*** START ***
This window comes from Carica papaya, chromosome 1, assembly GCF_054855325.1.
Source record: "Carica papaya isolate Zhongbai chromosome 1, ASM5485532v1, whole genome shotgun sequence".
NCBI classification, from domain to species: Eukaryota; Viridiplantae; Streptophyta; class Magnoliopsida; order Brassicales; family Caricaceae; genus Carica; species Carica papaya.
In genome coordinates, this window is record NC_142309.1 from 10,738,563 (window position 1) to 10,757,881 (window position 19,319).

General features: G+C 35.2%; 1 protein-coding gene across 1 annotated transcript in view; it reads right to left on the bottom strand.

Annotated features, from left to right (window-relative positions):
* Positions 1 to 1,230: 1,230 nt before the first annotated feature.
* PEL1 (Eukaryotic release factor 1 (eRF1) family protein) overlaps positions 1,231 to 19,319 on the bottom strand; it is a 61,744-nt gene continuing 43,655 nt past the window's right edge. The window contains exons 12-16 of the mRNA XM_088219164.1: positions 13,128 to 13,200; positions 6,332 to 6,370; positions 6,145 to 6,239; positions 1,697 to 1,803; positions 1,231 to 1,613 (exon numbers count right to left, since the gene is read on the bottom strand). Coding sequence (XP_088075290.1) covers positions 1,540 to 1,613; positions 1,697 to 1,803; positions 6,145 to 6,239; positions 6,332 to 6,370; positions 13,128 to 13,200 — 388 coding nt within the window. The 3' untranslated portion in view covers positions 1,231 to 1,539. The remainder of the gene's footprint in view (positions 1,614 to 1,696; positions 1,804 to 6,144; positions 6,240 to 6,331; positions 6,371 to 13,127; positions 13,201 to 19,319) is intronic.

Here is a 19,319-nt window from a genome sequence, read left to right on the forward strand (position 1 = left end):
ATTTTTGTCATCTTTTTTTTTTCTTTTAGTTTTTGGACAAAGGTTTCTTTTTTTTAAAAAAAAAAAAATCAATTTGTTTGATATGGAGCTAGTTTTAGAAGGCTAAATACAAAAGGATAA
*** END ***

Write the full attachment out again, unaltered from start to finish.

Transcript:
This window comes from Carica papaya, chromosome 1, assembly GCF_054855325.1.
Source record: "Carica papaya isolate Zhongbai chromosome 1, ASM5485532v1, whole genome shotgun sequence".
NCBI classification, from domain to species: Eukaryota; Viridiplantae; Streptophyta; class Magnoliopsida; order Brassicales; family Caricaceae; genus Carica; species Carica papaya.
In genome coordinates, this window is record NC_142309.1 from 10,738,563 (window position 1) to 10,757,881 (window position 19,319).

General features: G+C 35.2%; 1 protein-coding gene across 1 annotated transcript in view; it reads right to left on the bottom strand.

Annotated features, from left to right (window-relative positions):
* Positions 1 to 1,230: 1,230 nt before the first annotated feature.
* PEL1 (Eukaryotic release factor 1 (eRF1) family protein) overlaps positions 1,231 to 19,319 on the bottom strand; it is a 61,744-nt gene continuing 43,655 nt past the window's right edge. The window contains exons 12-16 of the mRNA XM_088219164.1: positions 13,128 to 13,200; positions 6,332 to 6,370; positions 6,145 to 6,239; positions 1,697 to 1,803; positions 1,231 to 1,613 (exon numbers count right to left, since the gene is read on the bottom strand). Coding sequence (XP_088075290.1) covers positions 1,540 to 1,613; positions 1,697 to 1,803; positions 6,145 to 6,239; positions 6,332 to 6,370; positions 13,128 to 13,200 — 388 coding nt within the window. The 3' untranslated portion in view covers positions 1,231 to 1,539. The remainder of the gene's footprint in view (positions 1,614 to 1,696; positions 1,804 to 6,144; positions 6,240 to 6,331; positions 6,371 to 13,127; positions 13,201 to 19,319) is intronic.

Here is a 19,319-nt window from a genome sequence, read left to right on the forward strand (position 1 = left end):
ATTTTTGTCATCTTTTTTTTTTCTTTTAGTTTTTGGACAAAGGTTTCTTTTTTTTAAAAAAAAAAAAATCAATTTGTTTGATATGGAGCTAGTTTTAGAAGGCTAAATACAAAAGGATAA